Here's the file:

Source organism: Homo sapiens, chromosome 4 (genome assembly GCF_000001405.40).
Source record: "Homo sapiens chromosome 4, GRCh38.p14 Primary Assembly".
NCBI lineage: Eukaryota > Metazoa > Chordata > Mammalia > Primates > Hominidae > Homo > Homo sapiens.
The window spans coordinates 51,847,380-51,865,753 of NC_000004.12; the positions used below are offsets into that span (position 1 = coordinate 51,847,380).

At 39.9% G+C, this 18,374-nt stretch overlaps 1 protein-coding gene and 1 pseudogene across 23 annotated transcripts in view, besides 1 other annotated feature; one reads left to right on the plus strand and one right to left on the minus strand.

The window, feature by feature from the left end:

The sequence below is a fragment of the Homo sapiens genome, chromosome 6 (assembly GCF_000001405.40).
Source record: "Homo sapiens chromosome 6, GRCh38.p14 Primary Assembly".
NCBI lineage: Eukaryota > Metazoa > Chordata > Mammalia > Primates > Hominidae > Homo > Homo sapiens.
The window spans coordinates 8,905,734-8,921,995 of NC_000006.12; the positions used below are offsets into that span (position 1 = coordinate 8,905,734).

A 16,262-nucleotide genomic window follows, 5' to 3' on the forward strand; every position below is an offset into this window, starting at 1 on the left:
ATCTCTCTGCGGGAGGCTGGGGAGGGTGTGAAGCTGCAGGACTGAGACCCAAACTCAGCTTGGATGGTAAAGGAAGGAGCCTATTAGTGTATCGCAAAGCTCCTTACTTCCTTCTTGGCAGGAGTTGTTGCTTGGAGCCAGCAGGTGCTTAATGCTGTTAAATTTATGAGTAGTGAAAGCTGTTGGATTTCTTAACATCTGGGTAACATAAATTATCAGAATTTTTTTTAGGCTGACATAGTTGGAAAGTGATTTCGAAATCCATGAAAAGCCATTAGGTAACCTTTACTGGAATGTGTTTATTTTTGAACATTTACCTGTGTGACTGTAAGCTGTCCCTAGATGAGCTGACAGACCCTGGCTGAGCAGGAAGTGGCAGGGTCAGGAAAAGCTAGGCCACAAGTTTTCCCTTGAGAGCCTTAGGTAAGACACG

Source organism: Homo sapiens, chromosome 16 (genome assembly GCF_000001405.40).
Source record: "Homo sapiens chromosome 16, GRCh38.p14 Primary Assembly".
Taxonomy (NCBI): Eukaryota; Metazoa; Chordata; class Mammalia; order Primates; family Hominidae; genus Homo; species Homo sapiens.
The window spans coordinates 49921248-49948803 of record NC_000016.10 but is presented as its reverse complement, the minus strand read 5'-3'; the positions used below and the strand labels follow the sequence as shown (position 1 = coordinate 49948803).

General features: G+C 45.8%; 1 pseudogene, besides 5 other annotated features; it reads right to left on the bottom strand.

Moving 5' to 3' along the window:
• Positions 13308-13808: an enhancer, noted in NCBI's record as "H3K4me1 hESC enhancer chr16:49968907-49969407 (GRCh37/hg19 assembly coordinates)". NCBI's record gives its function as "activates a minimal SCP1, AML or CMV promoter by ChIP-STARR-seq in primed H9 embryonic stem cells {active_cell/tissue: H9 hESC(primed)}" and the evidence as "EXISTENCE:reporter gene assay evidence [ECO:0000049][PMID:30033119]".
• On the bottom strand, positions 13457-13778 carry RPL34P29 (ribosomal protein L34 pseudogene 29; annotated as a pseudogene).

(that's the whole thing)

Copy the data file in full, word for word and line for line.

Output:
Source organism: Homo sapiens, chromosome 4 (genome assembly GCF_000001405.40).
Source record: "Homo sapiens chromosome 4, GRCh38.p14 Primary Assembly".
NCBI lineage: Eukaryota > Metazoa > Chordata > Mammalia > Primates > Hominidae > Homo > Homo sapiens.
The window spans coordinates 51,847,380-51,865,753 of NC_000004.12; the positions used below are offsets into that span (position 1 = coordinate 51,847,380).

At 39.9% G+C, this 18,374-nt stretch overlaps 1 protein-coding gene and 1 pseudogene across 23 annotated transcripts in view, besides 1 other annotated feature; one reads left to right on the plus strand and one right to left on the minus strand.

The window, feature by feature from the left end:

The sequence below is a fragment of the Homo sapiens genome, chromosome 6 (assembly GCF_000001405.40).
Source record: "Homo sapiens chromosome 6, GRCh38.p14 Primary Assembly".
NCBI lineage: Eukaryota > Metazoa > Chordata > Mammalia > Primates > Hominidae > Homo > Homo sapiens.
The window spans coordinates 8,905,734-8,921,995 of NC_000006.12; the positions used below are offsets into that span (position 1 = coordinate 8,905,734).

A 16,262-nucleotide genomic window follows, 5' to 3' on the forward strand; every position below is an offset into this window, starting at 1 on the left:
ATCTCTCTGCGGGAGGCTGGGGAGGGTGTGAAGCTGCAGGACTGAGACCCAAACTCAGCTTGGATGGTAAAGGAAGGAGCCTATTAGTGTATCGCAAAGCTCCTTACTTCCTTCTTGGCAGGAGTTGTTGCTTGGAGCCAGCAGGTGCTTAATGCTGTTAAATTTATGAGTAGTGAAAGCTGTTGGATTTCTTAACATCTGGGTAACATAAATTATCAGAATTTTTTTTAGGCTGACATAGTTGGAAAGTGATTTCGAAATCCATGAAAAGCCATTAGGTAACCTTTACTGGAATGTGTTTATTTTTGAACATTTACCTGTGTGACTGTAAGCTGTCCCTAGATGAGCTGACAGACCCTGGCTGAGCAGGAAGTGGCAGGGTCAGGAAAAGCTAGGCCACAAGTTTTCCCTTGAGAGCCTTAGGTAAGACACG

Source organism: Homo sapiens, chromosome 16 (genome assembly GCF_000001405.40).
Source record: "Homo sapiens chromosome 16, GRCh38.p14 Primary Assembly".
Taxonomy (NCBI): Eukaryota; Metazoa; Chordata; class Mammalia; order Primates; family Hominidae; genus Homo; species Homo sapiens.
The window spans coordinates 49921248-49948803 of record NC_000016.10 but is presented as its reverse complement, the minus strand read 5'-3'; the positions used below and the strand labels follow the sequence as shown (position 1 = coordinate 49948803).

General features: G+C 45.8%; 1 pseudogene, besides 5 other annotated features; it reads right to left on the bottom strand.

Moving 5' to 3' along the window:
• Positions 13308-13808: an enhancer, noted in NCBI's record as "H3K4me1 hESC enhancer chr16:49968907-49969407 (GRCh37/hg19 assembly coordinates)". NCBI's record gives its function as "activates a minimal SCP1, AML or CMV promoter by ChIP-STARR-seq in primed H9 embryonic stem cells {active_cell/tissue: H9 hESC(primed)}" and the evidence as "EXISTENCE:reporter gene assay evidence [ECO:0000049][PMID:30033119]".
• On the bottom strand, positions 13457-13778 carry RPL34P29 (ribosomal protein L34 pseudogene 29; annotated as a pseudogene).